In theory, there shouldn’t be any.
Australia sees significant numbers of international students head to our shores for many obvious benefits: a great culture, an opportunity to learn from leading academics, something different from what they might be able to experience in their own countries etc. Those who have ever lived, worked, or studied overseas will know that moving to a new country is a very brave step.
Seeking employment in Australia for international students is something we would expect. They’re eager to support themselves whilst they study, and equally once they graduate many of them are eager to work full time here. Additionally, there’s zero cost for employers in engaging the services of this student or graduate cohort (obviously, so long as the individual has the appropriate visa).
So, where does it all go wrong?
- Many employers are biased towards domestic students because they are more familiar with this student type and have a perception that they obtain higher quality students in only looking locally and/or that engaging with international students/graduates is just ‘too difficult’.
- Many employers don’t realise that a visa such as the Subclass 485 allows graduates to work unrestricted in the country for 2-4 years.
- Many employers don’t bother considering the benefits of a global and culturally diverse workforce, including international graduates.
- Many employers wrongly assume that the individual will just run back to their own country.
- Many employers have a tickbox in their application process which rules international students/graduates out after honestly ticking this box.
- Many employers shut down an interview the moment they know a student or graduate doesn’t have full PR or citizenship.
So, why should employers engage international students?
Sourced directly from the International Education Association of Australia (IEAA) Guide to Employers per here:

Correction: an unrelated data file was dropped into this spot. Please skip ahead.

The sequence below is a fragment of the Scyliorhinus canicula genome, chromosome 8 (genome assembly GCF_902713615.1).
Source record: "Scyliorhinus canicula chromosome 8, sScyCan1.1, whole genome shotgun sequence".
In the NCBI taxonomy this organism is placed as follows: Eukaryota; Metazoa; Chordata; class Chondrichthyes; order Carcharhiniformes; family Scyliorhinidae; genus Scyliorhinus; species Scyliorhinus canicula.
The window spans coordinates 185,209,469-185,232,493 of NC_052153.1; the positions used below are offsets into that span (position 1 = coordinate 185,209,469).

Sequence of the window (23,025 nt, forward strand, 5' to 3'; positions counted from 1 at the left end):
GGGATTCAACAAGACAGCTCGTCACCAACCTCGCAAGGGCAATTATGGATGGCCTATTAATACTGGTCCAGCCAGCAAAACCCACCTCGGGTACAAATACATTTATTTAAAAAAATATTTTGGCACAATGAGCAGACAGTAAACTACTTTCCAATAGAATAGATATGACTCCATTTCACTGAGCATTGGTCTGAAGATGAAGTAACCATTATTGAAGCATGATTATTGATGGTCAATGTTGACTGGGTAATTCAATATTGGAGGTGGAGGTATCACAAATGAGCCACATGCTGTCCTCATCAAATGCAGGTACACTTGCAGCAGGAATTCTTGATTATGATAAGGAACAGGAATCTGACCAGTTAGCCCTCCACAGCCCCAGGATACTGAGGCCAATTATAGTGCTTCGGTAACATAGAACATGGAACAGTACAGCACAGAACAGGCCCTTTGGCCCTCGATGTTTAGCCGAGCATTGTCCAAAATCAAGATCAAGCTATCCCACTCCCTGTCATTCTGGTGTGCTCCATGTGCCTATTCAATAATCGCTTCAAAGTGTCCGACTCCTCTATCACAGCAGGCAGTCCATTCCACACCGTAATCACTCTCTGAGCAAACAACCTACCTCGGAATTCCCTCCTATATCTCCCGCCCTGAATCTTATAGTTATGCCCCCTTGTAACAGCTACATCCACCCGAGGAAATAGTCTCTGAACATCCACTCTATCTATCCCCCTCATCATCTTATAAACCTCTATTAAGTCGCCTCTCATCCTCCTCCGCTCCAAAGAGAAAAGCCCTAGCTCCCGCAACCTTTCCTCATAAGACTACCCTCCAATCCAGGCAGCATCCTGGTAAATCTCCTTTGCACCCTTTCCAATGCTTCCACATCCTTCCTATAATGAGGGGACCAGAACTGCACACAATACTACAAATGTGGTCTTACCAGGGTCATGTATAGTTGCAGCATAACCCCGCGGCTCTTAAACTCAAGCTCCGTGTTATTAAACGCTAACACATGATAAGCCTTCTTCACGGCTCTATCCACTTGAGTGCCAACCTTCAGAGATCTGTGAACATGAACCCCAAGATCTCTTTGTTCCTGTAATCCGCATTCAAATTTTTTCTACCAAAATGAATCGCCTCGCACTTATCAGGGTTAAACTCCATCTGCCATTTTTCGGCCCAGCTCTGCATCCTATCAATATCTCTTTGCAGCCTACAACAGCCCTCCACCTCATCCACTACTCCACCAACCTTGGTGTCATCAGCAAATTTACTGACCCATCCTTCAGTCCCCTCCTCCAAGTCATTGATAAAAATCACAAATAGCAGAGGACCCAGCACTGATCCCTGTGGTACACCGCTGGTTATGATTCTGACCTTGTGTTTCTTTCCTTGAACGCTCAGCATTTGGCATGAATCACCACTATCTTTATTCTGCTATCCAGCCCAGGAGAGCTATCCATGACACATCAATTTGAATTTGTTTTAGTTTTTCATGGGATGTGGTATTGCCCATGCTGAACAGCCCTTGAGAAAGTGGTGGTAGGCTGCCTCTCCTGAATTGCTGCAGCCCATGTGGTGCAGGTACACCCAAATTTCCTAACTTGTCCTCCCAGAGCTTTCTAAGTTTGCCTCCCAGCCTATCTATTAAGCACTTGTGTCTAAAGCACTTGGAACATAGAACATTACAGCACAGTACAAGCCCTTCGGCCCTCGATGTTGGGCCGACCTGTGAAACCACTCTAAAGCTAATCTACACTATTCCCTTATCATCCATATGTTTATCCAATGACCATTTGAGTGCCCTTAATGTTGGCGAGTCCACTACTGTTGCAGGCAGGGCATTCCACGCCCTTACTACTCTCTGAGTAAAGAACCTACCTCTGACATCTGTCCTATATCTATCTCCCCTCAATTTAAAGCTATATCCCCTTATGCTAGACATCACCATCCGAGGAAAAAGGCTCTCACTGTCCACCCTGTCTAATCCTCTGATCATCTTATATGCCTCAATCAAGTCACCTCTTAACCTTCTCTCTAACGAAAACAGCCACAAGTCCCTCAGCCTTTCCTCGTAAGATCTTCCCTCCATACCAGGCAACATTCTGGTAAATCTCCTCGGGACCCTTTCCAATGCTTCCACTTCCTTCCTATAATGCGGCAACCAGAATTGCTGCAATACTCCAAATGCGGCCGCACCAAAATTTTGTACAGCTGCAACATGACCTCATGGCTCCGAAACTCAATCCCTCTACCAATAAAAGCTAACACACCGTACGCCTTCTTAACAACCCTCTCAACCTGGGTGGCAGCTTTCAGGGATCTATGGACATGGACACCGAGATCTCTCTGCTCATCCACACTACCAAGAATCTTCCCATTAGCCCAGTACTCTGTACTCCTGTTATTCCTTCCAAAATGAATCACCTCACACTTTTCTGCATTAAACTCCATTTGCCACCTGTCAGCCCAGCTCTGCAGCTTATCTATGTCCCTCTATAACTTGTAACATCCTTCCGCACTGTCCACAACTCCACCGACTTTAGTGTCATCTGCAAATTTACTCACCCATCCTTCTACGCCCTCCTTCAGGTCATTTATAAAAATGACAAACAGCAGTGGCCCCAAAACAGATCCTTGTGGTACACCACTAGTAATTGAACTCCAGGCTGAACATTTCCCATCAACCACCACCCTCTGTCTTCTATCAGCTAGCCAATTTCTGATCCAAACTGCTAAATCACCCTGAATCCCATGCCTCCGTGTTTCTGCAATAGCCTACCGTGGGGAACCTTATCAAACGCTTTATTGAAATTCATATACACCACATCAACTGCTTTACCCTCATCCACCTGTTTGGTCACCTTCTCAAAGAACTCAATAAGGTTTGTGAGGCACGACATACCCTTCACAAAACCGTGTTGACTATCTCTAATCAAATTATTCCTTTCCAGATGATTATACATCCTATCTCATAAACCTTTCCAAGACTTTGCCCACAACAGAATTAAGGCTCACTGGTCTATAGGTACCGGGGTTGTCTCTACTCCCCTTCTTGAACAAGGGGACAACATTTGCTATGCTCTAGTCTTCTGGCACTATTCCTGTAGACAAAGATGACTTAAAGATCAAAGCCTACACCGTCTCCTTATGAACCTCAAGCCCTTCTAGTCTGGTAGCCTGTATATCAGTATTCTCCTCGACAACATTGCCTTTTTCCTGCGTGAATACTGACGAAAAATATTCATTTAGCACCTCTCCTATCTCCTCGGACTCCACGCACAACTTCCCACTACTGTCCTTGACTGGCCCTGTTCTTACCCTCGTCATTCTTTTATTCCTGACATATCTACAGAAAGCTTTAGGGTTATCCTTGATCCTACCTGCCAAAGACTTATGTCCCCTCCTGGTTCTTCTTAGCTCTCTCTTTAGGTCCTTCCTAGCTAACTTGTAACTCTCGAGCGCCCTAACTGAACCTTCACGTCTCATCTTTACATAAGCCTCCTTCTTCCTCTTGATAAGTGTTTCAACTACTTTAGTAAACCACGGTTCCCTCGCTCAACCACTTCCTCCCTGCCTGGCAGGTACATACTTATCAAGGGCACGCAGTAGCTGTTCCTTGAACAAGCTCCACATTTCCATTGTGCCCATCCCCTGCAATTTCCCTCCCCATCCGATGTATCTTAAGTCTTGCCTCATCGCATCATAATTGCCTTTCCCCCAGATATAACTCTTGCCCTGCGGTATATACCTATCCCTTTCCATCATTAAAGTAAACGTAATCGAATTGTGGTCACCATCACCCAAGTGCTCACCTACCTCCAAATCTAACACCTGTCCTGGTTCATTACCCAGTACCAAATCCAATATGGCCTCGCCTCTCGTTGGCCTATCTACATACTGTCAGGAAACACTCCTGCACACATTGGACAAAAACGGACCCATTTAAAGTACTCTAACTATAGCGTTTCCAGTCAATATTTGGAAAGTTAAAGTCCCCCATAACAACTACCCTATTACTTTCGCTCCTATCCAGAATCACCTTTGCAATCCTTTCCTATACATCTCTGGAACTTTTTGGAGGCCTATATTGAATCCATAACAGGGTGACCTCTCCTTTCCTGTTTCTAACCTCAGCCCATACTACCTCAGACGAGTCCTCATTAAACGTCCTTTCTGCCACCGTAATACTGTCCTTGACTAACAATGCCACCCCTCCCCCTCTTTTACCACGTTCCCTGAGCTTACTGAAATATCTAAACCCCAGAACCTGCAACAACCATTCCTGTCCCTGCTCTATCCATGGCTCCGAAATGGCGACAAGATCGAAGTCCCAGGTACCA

|There is no reason to employ international students when there are so many local students who need jobs.||Allowing international students to apply for internships and graduate programs significantly increases the talent pool ensuring employers can select the very best students and graduates.|
|If I employ an international student, they’ll just want to go back home after a year or so.||Many international students wish to stay in Australia after graduation and, if offered a long-term opportunity, they are very likely to accept and show commitment to their employers.|
|International students can’t speak English.||To obtain a student visa to study in Australia, most international students must demonstrate their English language proficiency through a standardised test such as IELTS, TOEFL, Pearson Test of English (PTE) Academic, Cambridge English: Advanced CAE.
The stipulated minimum score depends on level of study and nationality. International and domestic applicants (whose first language is not English) must meet English language proficiency requirements for entry into academic programs at all universities and VET providers. Most universities, however, require a higher score to meet their academic entry criteria and offer additional English support. Therefore, this means that students will minimally have ‘an operational command of the language, generally handle complex language well, and understand detailed reasoning.’
|I don’t think an international student would ‘fit in’ at my workplace – I don’t have any other non-Australian staff.||There are multiple benefits associated with a culturally diverse workforce. Having a staff member who brings different skills, attitudes and ideas can increase the level of innovation in the workplace. Furthermore, exposing current staff to different cultures and ways of working is essential in today’s globalised labour market.|
|International students can’t work in Australia.||Many students and graduates are permitted to work in Australia. Different international students have different working rights, which you can check using the Visa Entitlement Verification Online (VEVO) website.|
So, where to from here?
- I’d love to see all employers who have engaged an international student or graduate in Australia. If you’re one of them, please let us know.
- I’d love for many employers to read the IEAA Guide to Employers.
- I’d love to hear more on this conversation from all stakeholders. For example, it’s wonderful to see academics such as Professor Nancy Arthur and Dr Thanh Phammonashedu (e.g., working paper here) specifically investigating these issues.
Study International – Australian Employers Unwilling to Hire International Grads Full-time
Study International – To Get Jobs in Australia, International Grads Need to Intern, Re-skill: Report
Total Assignment Help – International Students Are Not Getting Jobs In Australia: A Hoax Or A Reality
With sincere thank you to both Ezinne Queen Joshua and Senior Lecturer Raymond Trau for their guidance and feedback on this vast topic, which we know we have grossly simplified but are eager to continue discussing over time.